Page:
February 26, 2015
National Science Foundation workshop free to K-State faculty
Professionals with the National Science Foundation will be at Kansas State University April 13-14 to offer training that will help faculty, students and staff communicate complex research information to nonscience audiences.
The nationally-recognized workshop, Science: Becoming the Messenger, is free to K-State faculty, but registration through K-State Global Campus is required. The first day is open to the first 200 registrants.
Online registration opens on Friday, Feb. 27.
"We are pleased to provide this outstanding opportunity to the campus," said Karen Burg, vice president for research. "Effective communication of complex research, scholarly and creative activities, and discovery, or RSCAD, topics can be very difficult but is crucial to underscoring — both internal and external to the university — the importance of RSCAD to the state, nation and world."
The workshop, Burg added, "will help us craft messages easily digested by individuals who do not share a common technical background and who may not share an understanding of the value of university RSCAD activities."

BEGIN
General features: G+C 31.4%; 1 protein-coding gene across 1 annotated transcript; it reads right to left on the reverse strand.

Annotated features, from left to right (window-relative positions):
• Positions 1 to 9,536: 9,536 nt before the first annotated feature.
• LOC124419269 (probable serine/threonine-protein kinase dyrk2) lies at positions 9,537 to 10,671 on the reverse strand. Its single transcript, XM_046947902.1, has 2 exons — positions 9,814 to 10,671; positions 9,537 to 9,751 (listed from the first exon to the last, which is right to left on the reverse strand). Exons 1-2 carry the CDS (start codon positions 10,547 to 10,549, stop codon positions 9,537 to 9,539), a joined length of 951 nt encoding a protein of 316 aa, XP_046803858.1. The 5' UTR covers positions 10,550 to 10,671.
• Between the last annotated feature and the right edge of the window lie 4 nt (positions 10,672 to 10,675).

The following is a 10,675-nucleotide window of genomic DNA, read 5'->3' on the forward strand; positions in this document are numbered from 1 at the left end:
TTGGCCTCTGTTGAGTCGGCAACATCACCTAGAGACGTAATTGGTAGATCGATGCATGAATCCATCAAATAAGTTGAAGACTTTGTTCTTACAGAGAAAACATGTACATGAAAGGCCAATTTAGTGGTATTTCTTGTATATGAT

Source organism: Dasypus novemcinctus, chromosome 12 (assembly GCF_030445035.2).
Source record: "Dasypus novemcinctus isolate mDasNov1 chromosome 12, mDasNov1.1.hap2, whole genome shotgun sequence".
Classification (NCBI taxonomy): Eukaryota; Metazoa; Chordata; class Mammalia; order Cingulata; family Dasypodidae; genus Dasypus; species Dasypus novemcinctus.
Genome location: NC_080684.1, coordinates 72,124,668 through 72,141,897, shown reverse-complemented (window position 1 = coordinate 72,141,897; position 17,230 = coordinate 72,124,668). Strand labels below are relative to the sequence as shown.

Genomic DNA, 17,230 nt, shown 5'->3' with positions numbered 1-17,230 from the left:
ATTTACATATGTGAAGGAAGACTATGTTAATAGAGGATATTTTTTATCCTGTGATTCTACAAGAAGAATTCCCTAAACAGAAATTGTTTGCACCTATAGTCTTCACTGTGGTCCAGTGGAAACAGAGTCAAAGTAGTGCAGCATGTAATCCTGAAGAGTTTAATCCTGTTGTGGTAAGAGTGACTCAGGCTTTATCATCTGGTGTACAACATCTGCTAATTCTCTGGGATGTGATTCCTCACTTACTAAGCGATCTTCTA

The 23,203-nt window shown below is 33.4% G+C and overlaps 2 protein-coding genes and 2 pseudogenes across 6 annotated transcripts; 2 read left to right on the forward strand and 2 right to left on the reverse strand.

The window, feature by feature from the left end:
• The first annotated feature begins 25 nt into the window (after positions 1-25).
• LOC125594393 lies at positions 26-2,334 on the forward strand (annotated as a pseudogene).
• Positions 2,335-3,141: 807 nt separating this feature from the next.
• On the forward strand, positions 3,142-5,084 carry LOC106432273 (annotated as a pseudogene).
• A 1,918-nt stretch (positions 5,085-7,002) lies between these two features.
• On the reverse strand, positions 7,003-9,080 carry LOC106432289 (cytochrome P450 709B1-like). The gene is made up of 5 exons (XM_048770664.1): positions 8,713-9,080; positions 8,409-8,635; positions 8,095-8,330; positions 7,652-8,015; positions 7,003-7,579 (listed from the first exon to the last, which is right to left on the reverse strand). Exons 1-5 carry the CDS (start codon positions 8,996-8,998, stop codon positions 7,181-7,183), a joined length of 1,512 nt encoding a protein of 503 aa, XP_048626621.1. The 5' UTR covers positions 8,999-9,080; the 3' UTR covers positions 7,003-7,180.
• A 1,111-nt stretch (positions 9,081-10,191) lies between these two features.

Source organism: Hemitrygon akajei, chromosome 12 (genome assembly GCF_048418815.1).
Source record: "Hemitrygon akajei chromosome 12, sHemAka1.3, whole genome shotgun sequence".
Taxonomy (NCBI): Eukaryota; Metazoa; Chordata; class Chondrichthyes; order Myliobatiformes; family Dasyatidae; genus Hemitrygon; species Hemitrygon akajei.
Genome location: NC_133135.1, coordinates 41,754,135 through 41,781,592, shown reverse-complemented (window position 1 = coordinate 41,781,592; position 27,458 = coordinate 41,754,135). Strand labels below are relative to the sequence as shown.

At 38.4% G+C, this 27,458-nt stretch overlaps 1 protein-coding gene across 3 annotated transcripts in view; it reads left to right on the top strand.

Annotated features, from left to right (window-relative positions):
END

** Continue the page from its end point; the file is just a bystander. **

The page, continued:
On April 13, National Science Foundation presenters will provide practical tips on developing science messages that help to influence thinking; how to succeed in interviews; using PowerPoint presentations effectively; using social media for a wider audience; and the basics of developing a great science video.
Due to time constraints, the workshop's second day, April 14, is invitation-only and limited to 30 Kansas State faculty and students. The focus of this day is one-on-one coaching and mock press conferences.
The presentations will begin at 8 a.m. each day in the main ballroom of the K-State Alumni Center.
This workshop has been offered at several U.S. universities by Ninja Communications, which is commissioned by the National Science Foundation for this training. The company specializes in science communications, specifically in helping researchers develop the skills and self-assurance needed to succeed in public communication.
"As a past participant in this workshop, I can promise an exciting and information-rich event for new and seasoned researchers as well as those already involved in media communication," Burg said.